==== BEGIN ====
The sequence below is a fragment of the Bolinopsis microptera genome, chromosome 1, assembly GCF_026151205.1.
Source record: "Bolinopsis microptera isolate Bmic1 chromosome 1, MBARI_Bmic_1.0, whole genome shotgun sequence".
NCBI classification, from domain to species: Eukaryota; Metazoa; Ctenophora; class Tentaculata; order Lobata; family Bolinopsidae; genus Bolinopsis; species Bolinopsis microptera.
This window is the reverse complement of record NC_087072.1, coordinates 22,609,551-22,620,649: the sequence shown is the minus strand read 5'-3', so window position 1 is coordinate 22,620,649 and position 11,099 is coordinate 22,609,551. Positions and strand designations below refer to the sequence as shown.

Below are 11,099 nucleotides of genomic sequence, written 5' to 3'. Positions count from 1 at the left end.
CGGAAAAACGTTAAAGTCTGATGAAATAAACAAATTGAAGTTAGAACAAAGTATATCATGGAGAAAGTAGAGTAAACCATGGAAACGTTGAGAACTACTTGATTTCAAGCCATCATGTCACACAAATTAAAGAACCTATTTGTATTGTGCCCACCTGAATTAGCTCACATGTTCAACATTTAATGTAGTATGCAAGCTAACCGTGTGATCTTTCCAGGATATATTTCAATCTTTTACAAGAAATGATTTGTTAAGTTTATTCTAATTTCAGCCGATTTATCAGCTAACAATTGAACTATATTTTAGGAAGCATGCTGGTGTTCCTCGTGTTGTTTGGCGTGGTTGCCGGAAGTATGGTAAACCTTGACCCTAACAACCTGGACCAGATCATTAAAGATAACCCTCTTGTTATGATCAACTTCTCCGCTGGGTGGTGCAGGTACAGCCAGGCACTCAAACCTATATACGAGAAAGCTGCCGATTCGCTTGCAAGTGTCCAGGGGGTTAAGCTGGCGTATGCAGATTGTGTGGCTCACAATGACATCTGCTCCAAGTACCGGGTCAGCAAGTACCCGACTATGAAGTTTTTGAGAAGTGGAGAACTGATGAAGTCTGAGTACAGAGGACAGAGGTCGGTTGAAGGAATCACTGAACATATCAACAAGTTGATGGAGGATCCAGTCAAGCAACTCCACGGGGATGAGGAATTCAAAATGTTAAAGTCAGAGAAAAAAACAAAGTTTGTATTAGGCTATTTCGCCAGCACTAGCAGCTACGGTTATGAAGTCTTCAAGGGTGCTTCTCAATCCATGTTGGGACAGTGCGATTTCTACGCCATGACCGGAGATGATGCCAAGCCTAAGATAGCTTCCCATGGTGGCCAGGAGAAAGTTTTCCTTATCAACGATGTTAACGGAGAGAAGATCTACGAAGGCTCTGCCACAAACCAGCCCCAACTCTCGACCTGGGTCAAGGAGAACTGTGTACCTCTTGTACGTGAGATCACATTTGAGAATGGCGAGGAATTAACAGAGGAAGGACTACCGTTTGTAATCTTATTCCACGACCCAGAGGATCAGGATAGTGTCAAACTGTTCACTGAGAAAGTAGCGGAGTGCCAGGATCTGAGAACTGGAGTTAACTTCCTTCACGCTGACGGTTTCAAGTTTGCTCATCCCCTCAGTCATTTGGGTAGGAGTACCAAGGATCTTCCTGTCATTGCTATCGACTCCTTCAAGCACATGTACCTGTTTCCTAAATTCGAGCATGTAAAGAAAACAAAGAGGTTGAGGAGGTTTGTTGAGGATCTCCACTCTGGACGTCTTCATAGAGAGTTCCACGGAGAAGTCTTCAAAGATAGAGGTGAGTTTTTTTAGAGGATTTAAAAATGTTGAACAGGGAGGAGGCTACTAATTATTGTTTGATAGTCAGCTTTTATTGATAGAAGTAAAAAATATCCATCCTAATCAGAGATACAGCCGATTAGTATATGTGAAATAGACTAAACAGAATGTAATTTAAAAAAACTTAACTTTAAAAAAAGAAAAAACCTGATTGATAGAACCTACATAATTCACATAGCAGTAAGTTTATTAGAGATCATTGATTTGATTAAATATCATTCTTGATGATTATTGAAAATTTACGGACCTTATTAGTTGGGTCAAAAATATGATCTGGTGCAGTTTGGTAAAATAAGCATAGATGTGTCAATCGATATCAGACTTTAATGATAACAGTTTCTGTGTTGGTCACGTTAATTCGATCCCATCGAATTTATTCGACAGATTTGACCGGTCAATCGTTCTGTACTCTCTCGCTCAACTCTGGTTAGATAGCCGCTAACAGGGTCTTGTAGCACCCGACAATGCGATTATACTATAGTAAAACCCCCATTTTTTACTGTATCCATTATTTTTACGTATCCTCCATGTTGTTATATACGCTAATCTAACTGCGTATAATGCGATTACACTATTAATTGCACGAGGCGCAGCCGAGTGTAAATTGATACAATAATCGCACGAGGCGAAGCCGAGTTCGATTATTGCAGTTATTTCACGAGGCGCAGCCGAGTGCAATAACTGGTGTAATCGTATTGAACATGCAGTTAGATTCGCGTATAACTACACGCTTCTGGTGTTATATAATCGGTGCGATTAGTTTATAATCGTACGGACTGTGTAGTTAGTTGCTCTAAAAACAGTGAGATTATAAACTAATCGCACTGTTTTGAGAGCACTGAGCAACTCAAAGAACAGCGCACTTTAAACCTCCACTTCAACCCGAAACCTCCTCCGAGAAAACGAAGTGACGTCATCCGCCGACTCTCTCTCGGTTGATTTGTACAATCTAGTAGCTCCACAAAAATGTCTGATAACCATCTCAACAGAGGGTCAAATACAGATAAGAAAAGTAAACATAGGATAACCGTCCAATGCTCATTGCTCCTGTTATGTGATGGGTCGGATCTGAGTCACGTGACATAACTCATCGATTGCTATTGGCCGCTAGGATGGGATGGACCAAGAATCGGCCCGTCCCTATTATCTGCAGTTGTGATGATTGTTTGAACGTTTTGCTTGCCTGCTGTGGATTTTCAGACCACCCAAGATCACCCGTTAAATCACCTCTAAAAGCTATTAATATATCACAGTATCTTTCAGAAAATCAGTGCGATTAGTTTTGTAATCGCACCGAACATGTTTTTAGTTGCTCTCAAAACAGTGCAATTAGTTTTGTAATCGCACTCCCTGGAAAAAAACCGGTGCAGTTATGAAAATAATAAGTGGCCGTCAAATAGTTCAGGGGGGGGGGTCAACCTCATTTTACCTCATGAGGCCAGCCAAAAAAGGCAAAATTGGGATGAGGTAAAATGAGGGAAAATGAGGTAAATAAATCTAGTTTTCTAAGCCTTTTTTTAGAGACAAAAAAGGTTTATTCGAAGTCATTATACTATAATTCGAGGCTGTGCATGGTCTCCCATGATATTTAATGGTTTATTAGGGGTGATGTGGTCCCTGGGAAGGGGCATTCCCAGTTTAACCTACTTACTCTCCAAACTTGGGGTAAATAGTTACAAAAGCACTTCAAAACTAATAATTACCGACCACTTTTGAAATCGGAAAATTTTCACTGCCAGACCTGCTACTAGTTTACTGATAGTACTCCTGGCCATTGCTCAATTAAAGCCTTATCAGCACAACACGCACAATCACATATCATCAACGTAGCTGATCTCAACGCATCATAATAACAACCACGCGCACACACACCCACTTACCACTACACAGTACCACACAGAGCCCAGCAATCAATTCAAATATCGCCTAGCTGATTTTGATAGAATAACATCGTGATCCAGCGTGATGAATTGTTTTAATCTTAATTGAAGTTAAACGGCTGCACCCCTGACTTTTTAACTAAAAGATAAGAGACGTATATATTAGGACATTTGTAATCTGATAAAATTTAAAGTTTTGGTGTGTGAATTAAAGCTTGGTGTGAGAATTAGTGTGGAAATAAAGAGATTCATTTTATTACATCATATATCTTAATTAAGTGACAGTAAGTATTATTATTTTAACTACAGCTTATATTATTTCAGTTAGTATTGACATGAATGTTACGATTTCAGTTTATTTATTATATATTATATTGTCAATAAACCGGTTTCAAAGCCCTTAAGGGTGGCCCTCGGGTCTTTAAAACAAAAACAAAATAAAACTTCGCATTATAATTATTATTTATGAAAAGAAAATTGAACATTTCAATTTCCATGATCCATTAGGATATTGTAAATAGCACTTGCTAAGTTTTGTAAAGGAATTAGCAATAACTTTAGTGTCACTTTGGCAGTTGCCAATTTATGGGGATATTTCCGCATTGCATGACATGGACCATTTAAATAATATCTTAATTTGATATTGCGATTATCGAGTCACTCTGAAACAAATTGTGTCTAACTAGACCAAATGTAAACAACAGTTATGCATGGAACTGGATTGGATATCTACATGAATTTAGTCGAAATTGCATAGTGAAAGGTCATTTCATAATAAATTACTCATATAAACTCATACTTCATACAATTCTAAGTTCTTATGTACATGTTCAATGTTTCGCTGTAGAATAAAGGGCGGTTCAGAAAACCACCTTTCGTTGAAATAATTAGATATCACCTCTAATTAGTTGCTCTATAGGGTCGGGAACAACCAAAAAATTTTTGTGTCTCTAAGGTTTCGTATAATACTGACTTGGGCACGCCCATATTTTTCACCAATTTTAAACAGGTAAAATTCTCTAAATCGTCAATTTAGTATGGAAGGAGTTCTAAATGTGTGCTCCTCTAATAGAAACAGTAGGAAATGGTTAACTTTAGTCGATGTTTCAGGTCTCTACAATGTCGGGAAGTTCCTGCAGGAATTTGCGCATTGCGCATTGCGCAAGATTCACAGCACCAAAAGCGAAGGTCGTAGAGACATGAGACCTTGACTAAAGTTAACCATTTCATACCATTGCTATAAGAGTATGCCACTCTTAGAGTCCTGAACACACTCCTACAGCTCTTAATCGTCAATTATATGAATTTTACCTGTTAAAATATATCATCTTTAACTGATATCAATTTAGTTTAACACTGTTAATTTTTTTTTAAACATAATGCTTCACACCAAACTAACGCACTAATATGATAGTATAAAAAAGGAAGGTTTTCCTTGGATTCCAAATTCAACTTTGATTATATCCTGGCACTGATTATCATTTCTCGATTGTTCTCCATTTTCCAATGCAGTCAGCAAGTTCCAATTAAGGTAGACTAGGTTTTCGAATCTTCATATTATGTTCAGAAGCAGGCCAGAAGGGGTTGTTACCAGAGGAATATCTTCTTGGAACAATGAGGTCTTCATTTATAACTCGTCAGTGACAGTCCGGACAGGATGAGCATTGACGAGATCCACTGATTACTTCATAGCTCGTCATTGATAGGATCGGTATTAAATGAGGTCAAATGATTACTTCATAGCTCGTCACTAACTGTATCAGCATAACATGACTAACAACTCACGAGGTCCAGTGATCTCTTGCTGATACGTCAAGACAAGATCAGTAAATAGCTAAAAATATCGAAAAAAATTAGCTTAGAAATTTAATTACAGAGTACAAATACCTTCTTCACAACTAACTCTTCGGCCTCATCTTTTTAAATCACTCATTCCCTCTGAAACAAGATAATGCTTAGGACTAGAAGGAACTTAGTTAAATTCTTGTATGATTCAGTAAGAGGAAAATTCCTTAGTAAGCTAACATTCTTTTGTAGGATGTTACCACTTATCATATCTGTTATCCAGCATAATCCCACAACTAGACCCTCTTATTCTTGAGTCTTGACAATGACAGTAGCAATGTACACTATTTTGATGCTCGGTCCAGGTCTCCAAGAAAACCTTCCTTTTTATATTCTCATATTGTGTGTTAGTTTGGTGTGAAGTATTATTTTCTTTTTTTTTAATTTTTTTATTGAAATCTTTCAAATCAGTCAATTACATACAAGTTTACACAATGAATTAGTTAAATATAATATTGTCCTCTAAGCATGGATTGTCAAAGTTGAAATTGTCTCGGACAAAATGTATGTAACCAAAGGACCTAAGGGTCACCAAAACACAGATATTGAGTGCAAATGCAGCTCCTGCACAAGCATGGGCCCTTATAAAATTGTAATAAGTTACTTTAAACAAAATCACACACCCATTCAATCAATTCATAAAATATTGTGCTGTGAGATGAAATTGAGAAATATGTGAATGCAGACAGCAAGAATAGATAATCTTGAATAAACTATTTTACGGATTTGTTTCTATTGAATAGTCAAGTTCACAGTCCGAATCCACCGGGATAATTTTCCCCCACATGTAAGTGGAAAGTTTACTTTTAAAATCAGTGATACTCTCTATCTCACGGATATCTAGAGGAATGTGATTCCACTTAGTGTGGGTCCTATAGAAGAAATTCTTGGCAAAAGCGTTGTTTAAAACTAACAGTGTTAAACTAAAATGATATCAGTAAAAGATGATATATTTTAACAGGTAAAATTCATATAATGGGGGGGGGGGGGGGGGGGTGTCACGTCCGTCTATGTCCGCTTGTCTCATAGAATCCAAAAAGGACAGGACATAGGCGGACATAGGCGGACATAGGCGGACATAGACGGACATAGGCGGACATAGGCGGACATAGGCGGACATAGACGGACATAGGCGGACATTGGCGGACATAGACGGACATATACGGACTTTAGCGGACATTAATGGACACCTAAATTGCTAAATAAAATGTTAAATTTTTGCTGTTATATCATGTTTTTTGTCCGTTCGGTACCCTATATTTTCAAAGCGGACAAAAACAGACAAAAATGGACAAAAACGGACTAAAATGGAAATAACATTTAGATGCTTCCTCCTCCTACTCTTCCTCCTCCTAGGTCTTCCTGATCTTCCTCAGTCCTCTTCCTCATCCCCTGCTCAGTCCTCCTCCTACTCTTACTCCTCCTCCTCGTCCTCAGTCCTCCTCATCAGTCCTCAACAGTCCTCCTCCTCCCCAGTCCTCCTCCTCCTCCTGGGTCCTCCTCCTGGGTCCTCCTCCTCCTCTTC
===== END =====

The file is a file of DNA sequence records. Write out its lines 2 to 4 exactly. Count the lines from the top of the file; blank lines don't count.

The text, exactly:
Source record: "Bolinopsis microptera isolate Bmic1 chromosome 1, MBARI_Bmic_1.0, whole genome shotgun sequence".
NCBI classification, from domain to species: Eukaryota; Metazoa; Ctenophora; class Tentaculata; order Lobata; family Bolinopsidae; genus Bolinopsis; species Bolinopsis microptera.
This window is the reverse complement of record NC_087072.1, coordinates 22,609,551-22,620,649: the sequence shown is the minus strand read 5'-3', so window position 1 is coordinate 22,620,649 and position 11,099 is coordinate 22,609,551. Positions and strand designations below refer to the sequence as shown.